Ushaw College

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Ushaw College
St. Cuthbert's College, Ushaw
St. Cuthbert's College, Ushaw, Durham
Ushaw College is located in County Durham
Ushaw College
Ushaw College
Location of St. Cuthbert's College, Ushaw
Coordinates: 54°47′17″N 1°39′40″W / 54.78818°N 1.66116°W / 54.78818; -1.66116
Location Ushaw Moor, Durham
Country UK
Denomination Roman Catholic
Website http://www.ushaw.ac.uk/
History
Former name(s) English College, Douai
Founded September 29, 1568 (1568-09-29)
Founder(s) Bishop William Gibson
Dedication St. Cuthbert
Consecrated September 1808
Architecture
Status Theological College
Functional status Closed
Heritage designation Grade II*[1]
Designated 17 January 1967
Architect(s)

James Taylor

Dunn and Hansom
Style Gothic Revival
Groundbreaking 23 April 1804
Completed 2 August 1808
Closed 2011
Administration
Parish St. Joseph's, Ushaw Moor
Deanery St. Cuthbert
Episcopal area Sunderland and East Durham
Diocese Hexham and Newcastle
Province Liverpool
College Arms

Ushaw College, a former Catholic seminary and Licensed Hall of Residence of the University of Durham, covers 400 acres in the village of Ushaw Moor in the UK. It was founded in 1808 by scholars from English College, Douai, who had fled France after that college had been closed during the French Revolution. Ushaw College had been affiliated with the University of Durham since 1968. Until 2011, Ushaw was the principal Roman Catholic seminary in the north of England for the training of Catholic priests; finally closing in 2011 due to the shortage of vocations. The buildings and grounds are now occupied and maintained by the Ushaw charitable trust, and Durham University Business School is using the buildings from April 2012 for two years, whilst its own site is redeveloped.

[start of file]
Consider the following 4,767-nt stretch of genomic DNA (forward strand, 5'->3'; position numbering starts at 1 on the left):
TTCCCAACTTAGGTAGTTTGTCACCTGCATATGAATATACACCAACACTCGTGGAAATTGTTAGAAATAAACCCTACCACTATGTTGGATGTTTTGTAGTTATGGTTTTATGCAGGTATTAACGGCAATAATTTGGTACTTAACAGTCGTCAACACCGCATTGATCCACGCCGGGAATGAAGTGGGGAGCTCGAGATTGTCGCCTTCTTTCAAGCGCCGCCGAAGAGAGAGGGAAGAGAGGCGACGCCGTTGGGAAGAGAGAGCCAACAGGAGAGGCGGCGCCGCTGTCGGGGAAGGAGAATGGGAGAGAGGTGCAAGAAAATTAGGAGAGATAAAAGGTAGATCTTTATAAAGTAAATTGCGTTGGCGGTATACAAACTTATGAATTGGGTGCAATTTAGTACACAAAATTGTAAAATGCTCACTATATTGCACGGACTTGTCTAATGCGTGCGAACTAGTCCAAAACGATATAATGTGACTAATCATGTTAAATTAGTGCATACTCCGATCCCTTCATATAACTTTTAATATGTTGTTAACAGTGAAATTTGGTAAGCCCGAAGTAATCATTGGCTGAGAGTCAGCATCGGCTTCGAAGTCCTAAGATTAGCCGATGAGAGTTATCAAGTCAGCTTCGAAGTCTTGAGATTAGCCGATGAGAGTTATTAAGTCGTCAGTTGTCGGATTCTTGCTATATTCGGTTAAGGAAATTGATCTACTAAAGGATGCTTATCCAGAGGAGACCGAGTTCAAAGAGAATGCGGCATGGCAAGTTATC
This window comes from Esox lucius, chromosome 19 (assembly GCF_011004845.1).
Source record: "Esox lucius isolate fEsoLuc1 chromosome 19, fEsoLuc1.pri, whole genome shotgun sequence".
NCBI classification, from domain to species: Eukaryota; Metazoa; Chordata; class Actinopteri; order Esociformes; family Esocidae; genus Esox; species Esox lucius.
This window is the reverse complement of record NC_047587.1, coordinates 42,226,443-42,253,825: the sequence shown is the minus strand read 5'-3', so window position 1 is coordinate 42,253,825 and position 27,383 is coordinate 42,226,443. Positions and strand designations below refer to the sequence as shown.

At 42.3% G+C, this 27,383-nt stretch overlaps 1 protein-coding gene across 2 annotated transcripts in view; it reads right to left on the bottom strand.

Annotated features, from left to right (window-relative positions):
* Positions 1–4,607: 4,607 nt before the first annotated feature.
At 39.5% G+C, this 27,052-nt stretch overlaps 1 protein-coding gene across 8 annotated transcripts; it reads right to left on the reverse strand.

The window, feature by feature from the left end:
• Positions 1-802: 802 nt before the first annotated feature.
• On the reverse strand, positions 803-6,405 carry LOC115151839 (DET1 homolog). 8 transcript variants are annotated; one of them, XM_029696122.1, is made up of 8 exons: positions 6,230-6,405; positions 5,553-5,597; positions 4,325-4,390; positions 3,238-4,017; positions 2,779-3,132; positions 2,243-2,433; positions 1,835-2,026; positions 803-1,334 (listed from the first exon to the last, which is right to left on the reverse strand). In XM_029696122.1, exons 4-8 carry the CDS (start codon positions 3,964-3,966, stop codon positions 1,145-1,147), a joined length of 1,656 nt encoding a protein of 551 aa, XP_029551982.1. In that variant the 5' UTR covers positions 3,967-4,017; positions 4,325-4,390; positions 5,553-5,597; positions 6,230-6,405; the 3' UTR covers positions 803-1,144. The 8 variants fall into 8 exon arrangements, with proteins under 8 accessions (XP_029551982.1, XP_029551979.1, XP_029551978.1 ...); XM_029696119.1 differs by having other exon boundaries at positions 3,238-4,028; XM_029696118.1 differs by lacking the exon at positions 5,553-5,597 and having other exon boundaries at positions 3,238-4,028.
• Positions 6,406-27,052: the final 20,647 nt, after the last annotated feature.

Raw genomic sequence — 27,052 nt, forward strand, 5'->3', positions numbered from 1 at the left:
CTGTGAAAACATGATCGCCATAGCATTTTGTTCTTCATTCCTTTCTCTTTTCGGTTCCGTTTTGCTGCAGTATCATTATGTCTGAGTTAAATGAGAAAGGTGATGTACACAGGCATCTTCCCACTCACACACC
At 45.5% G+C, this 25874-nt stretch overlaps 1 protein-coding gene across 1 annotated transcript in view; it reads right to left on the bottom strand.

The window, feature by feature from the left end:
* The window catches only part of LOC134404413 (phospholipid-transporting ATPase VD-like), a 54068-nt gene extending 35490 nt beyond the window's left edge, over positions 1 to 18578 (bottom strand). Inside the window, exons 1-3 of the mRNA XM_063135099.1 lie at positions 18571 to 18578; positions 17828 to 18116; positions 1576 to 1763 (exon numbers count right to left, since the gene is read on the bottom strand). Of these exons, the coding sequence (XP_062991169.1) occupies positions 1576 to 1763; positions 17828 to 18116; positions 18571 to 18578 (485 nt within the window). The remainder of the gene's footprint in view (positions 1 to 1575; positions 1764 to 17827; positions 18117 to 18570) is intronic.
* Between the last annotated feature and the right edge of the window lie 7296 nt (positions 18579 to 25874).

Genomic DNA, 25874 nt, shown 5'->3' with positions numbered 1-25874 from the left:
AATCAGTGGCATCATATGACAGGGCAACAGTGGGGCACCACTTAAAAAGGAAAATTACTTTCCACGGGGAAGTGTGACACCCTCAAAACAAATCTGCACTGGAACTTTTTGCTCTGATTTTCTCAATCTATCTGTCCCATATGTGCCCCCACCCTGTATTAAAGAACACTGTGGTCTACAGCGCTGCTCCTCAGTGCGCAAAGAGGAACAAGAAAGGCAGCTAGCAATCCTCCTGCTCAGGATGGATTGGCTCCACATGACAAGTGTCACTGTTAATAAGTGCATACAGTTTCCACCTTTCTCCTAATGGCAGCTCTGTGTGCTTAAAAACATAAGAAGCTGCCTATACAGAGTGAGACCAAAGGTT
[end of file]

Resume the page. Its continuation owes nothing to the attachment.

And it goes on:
History[edit]

Founding[edit]

The English College, Douai was founded in 1568 but was forced to leave France in 1795 following the French Revolution. Part of the college settled temporarily at Crook Hall northwest of Durham. In 1804 Bishop William Gibson began to build at Ushaw Moor, four miles west of Durham. These buildings, designed by James Taylor, were opened as St Cuthbert's College in 1808. There was a steady expansion during the nineteenth century with new buildings put up to cater for the expanding number of clerical and secular students. In 1847, the newly built chapel, designed by Augustus Welby Northmore Pugin was opened.[2] This was followed by the Big Library and Exhibition Hall designed by Joseph Hansom, 1849-1851.[3] The Junior House, designed by the distinguished architect, Peter Paul Pugin, was added in 1859. St Cuthbert’s Chapel, designed by Dunn and Hansom, was opened in 1884, replacing an earlier one by Augustus Welby Northmore Pugin, which the seminary had then outgrown. The Refectory was designed and built by E. W. Pugin. The final development came in the early 1960s with the opening of a new East wing, providing additional classrooms and single bedrooms for 75 students. The main college buildings are grade II listed, however the College Chapel is grade II* and the Chapel of St Michael is grade I.

University of Durham[edit]